Table 1 ARMC5 mutations identified in blood samples and adrenal tissue from the patients diagnosed with PMAH 

Patient Age Gender Group Type of Mutation

Blood Adrenal Tissue
1 63 F G c.476 -1G>C (het) c.476 -1G>C (het)
2 56 F G c.1158G>A; p.Trp386* (het) c.1158G>A; p.Trp386* (het)
3 52 M G c.280_281delTC, p.Ser94Valfs*8 (het) c.280_281delTC, p.Ser94Valfs*8 (het)
4 41 F G c.170_171insA, I58Nfs*45 (het) c.170_171insA, I58Nfs*45 (het)
5 47 F G c.799C>T, p.Arg267*, rs369721476 (het) c.799C>T, p.Arg267*, rs369721476 (het)
6 49 F G S c.1181T>C, p.Leu394Prol (het) c.1181T>C, p.Leu394Prol (het) c.1559_1559delG; Gly520Aspfs*24 (het)
7 45 F G S c.170_171insG, Ile58Asnfs*45 (het) c.170_171insG, Ile58Asnfs*45 (het) Loss of heterozygosity (LOH)
8 45 M G S c.2423A>C, p.His808Pro (het) c.2423A>C, p.His808Pro (het) c.283_295delTCGGCCGCGTCGGG,p.Ser95Serfs*2 (het)
9 45 F G S c.165_166insG, p.Ile58Asnfs*45, (het) c.165_166insG, p.Ile58Asnfs*45, (het) c.2082_2088delCCCGCTC,p.Pro695Serfs*20, (het)
10 68 F G S c.1960C>T, p.Arg654*, (het) c.1960C>T, p.Arg654*, (het) c.294_294delG; p.Gly99Glufs*38 (het)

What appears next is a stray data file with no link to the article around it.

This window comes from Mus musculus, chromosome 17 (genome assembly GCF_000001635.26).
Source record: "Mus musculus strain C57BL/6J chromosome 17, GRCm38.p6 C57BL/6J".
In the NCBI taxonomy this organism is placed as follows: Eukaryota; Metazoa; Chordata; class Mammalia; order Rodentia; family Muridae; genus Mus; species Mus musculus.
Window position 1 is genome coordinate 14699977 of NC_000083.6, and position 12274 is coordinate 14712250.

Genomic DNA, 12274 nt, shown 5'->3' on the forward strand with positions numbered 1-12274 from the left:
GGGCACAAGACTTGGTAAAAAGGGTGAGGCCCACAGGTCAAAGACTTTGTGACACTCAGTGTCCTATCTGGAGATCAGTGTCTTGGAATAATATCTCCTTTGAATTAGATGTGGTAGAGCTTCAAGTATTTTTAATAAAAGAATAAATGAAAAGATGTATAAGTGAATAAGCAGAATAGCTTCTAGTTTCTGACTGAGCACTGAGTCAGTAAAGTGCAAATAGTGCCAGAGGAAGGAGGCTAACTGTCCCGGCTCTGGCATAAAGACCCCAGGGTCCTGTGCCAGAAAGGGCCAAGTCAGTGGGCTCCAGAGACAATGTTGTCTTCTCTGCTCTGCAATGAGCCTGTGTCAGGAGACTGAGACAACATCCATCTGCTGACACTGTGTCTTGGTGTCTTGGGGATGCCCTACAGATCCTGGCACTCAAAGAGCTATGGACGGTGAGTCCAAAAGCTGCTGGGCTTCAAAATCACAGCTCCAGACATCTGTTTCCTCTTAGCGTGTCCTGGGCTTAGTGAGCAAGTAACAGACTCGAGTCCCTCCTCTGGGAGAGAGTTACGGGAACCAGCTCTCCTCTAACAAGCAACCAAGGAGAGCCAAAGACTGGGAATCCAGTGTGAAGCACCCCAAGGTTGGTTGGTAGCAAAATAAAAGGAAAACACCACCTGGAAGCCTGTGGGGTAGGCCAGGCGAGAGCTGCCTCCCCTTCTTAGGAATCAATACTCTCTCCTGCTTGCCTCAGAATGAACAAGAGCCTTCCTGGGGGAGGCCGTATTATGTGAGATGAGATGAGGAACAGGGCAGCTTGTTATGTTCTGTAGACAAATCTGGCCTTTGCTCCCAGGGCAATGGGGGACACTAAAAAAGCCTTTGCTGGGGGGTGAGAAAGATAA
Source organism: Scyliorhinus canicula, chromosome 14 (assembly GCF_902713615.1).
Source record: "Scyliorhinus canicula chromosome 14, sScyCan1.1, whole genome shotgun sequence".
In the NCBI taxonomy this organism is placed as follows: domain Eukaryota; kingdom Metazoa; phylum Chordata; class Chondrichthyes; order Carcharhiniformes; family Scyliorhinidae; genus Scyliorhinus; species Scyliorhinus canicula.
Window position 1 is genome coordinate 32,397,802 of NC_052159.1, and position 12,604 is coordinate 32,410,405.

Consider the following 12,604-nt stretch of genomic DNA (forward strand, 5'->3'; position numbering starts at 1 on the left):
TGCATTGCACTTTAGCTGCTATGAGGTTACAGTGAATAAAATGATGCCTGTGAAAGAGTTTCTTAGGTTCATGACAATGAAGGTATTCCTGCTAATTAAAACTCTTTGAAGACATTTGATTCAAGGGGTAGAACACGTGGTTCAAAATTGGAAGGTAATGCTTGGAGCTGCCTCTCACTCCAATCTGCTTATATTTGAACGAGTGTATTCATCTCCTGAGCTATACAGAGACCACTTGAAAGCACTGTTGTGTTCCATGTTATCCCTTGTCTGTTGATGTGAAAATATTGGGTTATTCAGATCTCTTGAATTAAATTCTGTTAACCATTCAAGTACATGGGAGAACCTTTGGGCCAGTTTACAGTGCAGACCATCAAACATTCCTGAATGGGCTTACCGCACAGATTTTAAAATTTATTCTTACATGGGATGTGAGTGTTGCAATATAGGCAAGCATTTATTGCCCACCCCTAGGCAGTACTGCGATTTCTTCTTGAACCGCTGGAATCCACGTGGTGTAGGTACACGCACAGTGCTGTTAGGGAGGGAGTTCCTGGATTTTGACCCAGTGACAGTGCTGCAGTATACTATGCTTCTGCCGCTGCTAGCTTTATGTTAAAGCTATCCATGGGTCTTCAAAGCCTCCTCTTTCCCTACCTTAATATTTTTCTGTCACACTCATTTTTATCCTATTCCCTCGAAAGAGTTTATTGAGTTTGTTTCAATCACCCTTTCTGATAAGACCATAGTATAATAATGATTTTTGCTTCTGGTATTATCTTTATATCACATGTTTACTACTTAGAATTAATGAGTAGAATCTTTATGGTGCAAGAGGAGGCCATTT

11 53 F NM
12 50 F NM
13 50 M NM
14 69 F NM
15 61 F NM
16 59 F NM

PMAH: primary macronodular adrenal hyperplasia; G: germline; S: somatic; het: hetero; NM: non-mutated.

Table 2 Clinical data from patients diagnosed with PMAH 

Patient Cortisol (µg/dL) ACTH (pg/mL) Cortisol post DST (pg/mL) Cushing/SH
1 25.9 <5 32.8 Cushing
2 29.9 <5 25.3 Cushing
3 20.4 <5 8.3 Cushing
4 16.3 16.9 4.9 SH
5 11.4 6.4 3.0 SH
6 19.9 <5 27.1 Cushing
7 21.8 <5 18.7 Cushing
8 26.6 <5 1.9 Cushing
9 11.2 <5 7.5 Cushing
10 30.5 <5 27.4 Cushing
11 8.7 <5 6.2 SH
12 25.7 <5 6.4 Cushing
13 27.7 <5 33.2 Cushing
14 10.7 3.2 2.7 SH
15 13.5 <2 13.9 SH
16 13.5 <2 13.9 SH

PMAH: primary macronodular adrenal hyperplasia; DST: dexamethasone suppression test; SH: subclinical hypercortisolism.

Basal cortisol reference value: 3,4-16,8 µg/dL. Cortisol reference value after DST values: < 1,8 µg/dL

Analysis of cell type of the tissue sections from PMAH macronodules